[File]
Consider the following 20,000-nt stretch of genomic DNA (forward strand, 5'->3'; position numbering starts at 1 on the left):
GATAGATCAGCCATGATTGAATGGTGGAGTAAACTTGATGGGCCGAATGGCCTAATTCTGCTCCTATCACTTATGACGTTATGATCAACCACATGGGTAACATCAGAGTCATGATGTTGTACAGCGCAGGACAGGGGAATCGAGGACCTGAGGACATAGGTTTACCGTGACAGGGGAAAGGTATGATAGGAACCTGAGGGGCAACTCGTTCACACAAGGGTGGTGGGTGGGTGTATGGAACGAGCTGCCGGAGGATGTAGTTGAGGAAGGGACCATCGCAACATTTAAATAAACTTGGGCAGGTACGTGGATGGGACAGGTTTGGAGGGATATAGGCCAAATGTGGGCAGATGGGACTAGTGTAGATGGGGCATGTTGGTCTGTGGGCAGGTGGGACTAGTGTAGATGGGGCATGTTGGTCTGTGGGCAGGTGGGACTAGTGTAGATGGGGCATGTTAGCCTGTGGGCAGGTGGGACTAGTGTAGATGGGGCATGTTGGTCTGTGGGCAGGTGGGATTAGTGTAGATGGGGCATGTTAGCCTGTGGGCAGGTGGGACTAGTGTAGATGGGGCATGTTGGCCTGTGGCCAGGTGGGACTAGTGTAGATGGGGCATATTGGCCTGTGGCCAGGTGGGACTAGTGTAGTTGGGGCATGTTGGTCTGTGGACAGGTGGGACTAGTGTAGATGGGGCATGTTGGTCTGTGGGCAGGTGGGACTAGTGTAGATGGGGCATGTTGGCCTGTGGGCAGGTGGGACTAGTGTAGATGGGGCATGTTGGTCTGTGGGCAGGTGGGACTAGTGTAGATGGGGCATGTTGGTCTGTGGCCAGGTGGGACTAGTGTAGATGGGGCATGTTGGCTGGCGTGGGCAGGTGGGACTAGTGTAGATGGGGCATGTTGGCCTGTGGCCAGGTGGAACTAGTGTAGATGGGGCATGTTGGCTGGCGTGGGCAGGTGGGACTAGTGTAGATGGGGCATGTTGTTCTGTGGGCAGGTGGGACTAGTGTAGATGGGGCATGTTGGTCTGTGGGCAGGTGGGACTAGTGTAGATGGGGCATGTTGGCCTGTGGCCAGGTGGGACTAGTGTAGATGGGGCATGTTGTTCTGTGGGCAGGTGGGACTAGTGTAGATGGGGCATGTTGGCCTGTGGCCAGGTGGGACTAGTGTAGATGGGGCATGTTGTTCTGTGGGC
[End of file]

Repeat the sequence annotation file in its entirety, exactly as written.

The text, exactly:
Consider the following 20,000-nt stretch of genomic DNA (forward strand, 5'->3'; position numbering starts at 1 on the left):
GATAGATCAGCCATGATTGAATGGTGGAGTAAACTTGATGGGCCGAATGGCCTAATTCTGCTCCTATCACTTATGACGTTATGATCAACCACATGGGTAACATCAGAGTCATGATGTTGTACAGCGCAGGACAGGGGAATCGAGGACCTGAGGACATAGGTTTACCGTGACAGGGGAAAGGTATGATAGGAACCTGAGGGGCAACTCGTTCACACAAGGGTGGTGGGTGGGTGTATGGAACGAGCTGCCGGAGGATGTAGTTGAGGAAGGGACCATCGCAACATTTAAATAAACTTGGGCAGGTACGTGGATGGGACAGGTTTGGAGGGATATAGGCCAAATGTGGGCAGATGGGACTAGTGTAGATGGGGCATGTTGGTCTGTGGGCAGGTGGGACTAGTGTAGATGGGGCATGTTGGTCTGTGGGCAGGTGGGACTAGTGTAGATGGGGCATGTTAGCCTGTGGGCAGGTGGGACTAGTGTAGATGGGGCATGTTGGTCTGTGGGCAGGTGGGATTAGTGTAGATGGGGCATGTTAGCCTGTGGGCAGGTGGGACTAGTGTAGATGGGGCATGTTGGCCTGTGGCCAGGTGGGACTAGTGTAGATGGGGCATATTGGCCTGTGGCCAGGTGGGACTAGTGTAGTTGGGGCATGTTGGTCTGTGGACAGGTGGGACTAGTGTAGATGGGGCATGTTGGTCTGTGGGCAGGTGGGACTAGTGTAGATGGGGCATGTTGGCCTGTGGGCAGGTGGGACTAGTGTAGATGGGGCATGTTGGTCTGTGGGCAGGTGGGACTAGTGTAGATGGGGCATGTTGGTCTGTGGCCAGGTGGGACTAGTGTAGATGGGGCATGTTGGCTGGCGTGGGCAGGTGGGACTAGTGTAGATGGGGCATGTTGGCCTGTGGCCAGGTGGAACTAGTGTAGATGGGGCATGTTGGCTGGCGTGGGCAGGTGGGACTAGTGTAGATGGGGCATGTTGTTCTGTGGGCAGGTGGGACTAGTGTAGATGGGGCATGTTGGTCTGTGGGCAGGTGGGACTAGTGTAGATGGGGCATGTTGGCCTGTGGCCAGGTGGGACTAGTGTAGATGGGGCATGTTGTTCTGTGGGCAGGTGGGACTAGTGTAGATGGGGCATGTTGGCCTGTGGCCAGGTGGGACTAGTGTAGATGGGGCATGTTGTTCTGTGGGC